As she’s done a dozen times before, Nora takes the train out from London into the countryside town where her sister, Rachel, lives. Walking up the path to her secluded home, she opens the front door, ready to enjoy an evening of home-cooked food and good conversation. Nothing prepares her for the scene that awaits; Rachel lies dead at the top of the stairs, covered in blood. The victim of a brutal murder.
Nora spends the following days in a trance-like state. The lack of forensic evidence makes it hard to narrow down suspects; Nora, with a deep distrust in the police, begins an investigation of her own, keeping tabs on other violent killings and dissecting her sister’s last movements, last conversations. Motherless and with an absent father, their sisterly bond is fierce. They would tell each other everything. The profound loss Nora feels torments her, as if life without Rachel is no life at all.
“I remember thinking that this isn’t the newest moment in history but the oldest, that time isn’t thinning but thickening. It’s so easy to think about her. Each memory links to another one, and time doesn’t seem to pass at all. I sit for hours remembering, until the first commuters, unbearably sad, begin to arrive, waiting in the darkness on the platform for the early train to London.”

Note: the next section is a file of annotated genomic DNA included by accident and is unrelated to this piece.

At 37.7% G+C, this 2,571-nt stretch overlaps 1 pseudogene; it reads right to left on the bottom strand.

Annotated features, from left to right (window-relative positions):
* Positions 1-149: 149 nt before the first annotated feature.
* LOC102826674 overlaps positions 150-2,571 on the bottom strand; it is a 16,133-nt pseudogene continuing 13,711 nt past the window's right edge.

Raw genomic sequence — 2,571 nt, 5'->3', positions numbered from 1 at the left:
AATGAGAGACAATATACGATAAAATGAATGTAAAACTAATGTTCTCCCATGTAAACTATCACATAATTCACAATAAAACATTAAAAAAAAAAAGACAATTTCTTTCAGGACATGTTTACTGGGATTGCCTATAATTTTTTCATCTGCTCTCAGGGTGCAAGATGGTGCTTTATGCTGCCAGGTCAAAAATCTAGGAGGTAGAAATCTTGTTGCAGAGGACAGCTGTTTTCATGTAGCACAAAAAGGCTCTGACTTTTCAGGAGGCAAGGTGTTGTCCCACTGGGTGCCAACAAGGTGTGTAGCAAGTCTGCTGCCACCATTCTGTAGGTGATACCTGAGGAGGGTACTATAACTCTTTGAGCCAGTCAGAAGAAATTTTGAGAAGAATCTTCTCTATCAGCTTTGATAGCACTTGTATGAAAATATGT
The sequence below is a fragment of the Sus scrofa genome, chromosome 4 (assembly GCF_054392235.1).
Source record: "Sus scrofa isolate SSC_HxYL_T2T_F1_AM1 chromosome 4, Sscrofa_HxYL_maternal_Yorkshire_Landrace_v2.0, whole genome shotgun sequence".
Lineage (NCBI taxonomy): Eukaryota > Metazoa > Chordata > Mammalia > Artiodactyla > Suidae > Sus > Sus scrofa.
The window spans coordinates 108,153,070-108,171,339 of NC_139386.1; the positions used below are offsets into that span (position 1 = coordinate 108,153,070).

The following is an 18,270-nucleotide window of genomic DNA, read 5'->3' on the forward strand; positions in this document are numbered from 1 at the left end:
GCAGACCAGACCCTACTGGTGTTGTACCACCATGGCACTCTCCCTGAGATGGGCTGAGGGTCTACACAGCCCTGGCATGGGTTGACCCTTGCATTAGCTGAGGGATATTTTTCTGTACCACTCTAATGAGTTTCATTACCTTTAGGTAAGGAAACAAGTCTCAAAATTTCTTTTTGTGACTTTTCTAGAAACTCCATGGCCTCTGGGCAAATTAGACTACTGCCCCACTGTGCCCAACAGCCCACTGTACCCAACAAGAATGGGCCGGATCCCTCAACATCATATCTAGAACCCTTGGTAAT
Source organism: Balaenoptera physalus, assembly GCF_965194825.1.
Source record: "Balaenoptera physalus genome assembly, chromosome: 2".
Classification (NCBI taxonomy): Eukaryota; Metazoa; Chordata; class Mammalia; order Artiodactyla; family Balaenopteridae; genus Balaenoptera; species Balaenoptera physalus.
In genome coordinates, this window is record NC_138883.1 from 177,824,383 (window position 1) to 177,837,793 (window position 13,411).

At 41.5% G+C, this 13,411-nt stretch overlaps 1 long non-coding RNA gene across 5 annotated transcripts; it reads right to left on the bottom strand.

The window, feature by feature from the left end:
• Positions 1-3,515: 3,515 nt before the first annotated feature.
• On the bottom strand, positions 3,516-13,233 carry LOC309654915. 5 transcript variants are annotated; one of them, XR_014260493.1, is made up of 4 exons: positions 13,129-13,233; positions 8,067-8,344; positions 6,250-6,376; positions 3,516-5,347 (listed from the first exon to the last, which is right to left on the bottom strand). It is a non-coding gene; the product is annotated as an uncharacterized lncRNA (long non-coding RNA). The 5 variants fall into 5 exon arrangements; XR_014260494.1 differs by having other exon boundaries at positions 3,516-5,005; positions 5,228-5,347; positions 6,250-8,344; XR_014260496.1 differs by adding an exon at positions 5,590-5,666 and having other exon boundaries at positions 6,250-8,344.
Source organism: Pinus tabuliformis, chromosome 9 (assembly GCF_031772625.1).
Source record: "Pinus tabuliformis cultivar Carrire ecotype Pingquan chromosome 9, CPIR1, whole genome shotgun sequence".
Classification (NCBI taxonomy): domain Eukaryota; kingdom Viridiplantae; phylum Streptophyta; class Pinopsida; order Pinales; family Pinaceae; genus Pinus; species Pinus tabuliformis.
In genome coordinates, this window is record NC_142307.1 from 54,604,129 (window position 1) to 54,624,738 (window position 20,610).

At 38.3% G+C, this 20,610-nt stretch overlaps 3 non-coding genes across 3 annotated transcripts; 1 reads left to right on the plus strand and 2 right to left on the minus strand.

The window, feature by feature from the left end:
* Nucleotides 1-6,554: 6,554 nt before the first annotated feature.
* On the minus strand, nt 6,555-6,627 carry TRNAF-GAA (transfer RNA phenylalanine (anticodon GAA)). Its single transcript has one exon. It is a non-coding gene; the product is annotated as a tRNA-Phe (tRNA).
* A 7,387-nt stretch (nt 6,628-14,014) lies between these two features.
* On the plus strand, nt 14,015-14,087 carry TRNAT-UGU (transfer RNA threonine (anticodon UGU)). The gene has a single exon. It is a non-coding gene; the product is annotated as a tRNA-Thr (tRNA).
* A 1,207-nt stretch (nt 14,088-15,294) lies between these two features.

It turns out, however, that Rachel had secrets too.
Under the Harrow is an unsettling yet meandering thriller. The best way I can describe this book is that it is a quiet, slow burner that creeps up on you. Our protagonist is as much in the dark as we are, and we must stumble along together until fragments of the truth are slowly pieced together.
This would have got a higher rating from me had it been a little pacier, if we weren’t so ensconced in the fog of Nora’s grief and therefore unable to truly focus on the plot. Nevertheless, Flynn’s novel is well-written and does something different with the genre with her careful, detailed, darkly atmospheric prose.